The benefits of pay-for-performance schemes in improving the quality of care remain uncertain. There is little information on the effect of removing incentives from existing pay-for-performance schemes.
We conducted interrupted time-series analyses of electronic medical record (EMR) data from 2010 to 2017 for 12 quality-of-care indicators in the United Kingdom’s Quality and Outcomes Framework for which financial incentives were removed in 2014 and 6 indicators for which incentives were maintained. We estimated the effects of removing incentives on changes in performance on quality-of-care measures.
Complete longitudinal data were available for 2819 English primary care practices with more than 20 million registered patients. There were immediate reductions in documented quality of care for all 12 indicators in the first year after the removal of financial incentives. Reductions were greatest for indicators related to health advice, with a reduction of 62.3 percentage points (95% confidence interval [CI], −65.6 to −59.0) in EMR documentation of lifestyle counseling for patients with hypertension. Changes were smaller for indicators involving clinical actions that automatically update the EMR, such as laboratory testing, with a reduction of 10.7 percentage points (95% CI, −13.6 to −7.8) in control of cholesterol in patients with coronary heart disease and 12.1 percentage points (95% CI, −13.6 to −10.6) for thyroid-function testing in patients with hypothyroidism. There was little change in performance on the 6 quality measures for which incentives were maintained.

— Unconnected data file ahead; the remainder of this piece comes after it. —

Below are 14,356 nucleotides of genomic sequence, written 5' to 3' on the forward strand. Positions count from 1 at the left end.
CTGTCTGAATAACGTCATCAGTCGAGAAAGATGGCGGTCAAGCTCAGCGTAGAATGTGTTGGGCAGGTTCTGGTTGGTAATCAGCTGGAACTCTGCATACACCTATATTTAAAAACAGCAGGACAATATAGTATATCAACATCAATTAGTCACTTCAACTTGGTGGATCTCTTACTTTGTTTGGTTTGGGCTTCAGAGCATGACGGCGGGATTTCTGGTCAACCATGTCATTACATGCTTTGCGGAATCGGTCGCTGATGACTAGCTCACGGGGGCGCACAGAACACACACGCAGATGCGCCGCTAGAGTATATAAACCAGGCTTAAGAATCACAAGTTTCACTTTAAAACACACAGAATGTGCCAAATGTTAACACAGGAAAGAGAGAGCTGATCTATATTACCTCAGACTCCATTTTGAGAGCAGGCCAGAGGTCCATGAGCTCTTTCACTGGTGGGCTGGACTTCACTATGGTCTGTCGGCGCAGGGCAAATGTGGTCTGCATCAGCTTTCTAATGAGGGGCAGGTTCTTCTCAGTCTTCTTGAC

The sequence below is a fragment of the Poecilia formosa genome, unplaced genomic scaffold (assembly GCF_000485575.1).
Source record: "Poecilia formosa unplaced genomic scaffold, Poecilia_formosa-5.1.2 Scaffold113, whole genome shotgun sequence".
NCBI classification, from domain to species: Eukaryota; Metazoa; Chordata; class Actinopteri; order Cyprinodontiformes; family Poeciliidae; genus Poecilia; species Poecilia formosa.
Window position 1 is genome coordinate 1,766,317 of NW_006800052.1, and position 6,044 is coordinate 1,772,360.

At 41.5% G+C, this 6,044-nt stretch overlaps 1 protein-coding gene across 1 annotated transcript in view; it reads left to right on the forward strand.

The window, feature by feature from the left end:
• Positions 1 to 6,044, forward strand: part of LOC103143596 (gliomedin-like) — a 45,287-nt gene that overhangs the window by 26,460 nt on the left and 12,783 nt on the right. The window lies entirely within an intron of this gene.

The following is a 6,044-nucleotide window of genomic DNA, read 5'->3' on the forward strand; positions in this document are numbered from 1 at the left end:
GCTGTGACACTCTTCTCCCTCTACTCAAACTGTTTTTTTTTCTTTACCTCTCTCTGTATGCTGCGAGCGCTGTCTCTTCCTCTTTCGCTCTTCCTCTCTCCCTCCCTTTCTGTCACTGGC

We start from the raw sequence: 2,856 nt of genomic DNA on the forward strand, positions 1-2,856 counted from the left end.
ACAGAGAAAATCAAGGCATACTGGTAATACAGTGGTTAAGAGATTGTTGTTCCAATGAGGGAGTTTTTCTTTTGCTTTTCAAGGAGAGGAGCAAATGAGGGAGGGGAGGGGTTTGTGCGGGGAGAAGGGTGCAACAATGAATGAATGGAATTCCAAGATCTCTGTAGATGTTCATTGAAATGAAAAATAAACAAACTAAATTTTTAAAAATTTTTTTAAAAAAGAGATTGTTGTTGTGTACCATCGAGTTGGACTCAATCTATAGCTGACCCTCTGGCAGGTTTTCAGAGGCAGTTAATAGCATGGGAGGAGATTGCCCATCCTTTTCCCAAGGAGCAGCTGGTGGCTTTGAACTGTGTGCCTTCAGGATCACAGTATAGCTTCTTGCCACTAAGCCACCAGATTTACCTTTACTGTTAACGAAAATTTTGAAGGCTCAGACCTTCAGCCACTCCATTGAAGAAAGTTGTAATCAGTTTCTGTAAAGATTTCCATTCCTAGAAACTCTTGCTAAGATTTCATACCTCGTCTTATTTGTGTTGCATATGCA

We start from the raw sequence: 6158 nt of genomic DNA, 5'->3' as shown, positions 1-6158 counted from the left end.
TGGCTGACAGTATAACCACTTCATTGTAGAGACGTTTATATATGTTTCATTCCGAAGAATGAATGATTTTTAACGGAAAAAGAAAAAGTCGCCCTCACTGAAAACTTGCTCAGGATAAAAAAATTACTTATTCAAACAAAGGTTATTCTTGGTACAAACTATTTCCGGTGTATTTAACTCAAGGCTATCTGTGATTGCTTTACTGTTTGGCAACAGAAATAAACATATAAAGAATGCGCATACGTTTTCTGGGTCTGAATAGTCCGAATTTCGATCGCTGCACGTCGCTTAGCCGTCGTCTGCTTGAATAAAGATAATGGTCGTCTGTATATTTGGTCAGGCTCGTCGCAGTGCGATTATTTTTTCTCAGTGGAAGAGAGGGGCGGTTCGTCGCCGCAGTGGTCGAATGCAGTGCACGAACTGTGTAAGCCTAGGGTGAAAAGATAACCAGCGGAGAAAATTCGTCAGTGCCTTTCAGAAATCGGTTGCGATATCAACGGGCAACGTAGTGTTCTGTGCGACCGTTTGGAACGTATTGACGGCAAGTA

Removal of financial incentives was associated with an immediate decline in performance on quality measures. In part, the decline probably reflected changes in EMR documentation, but declines on measures involving laboratory testing suggest that incentive removal also changed the care delivered.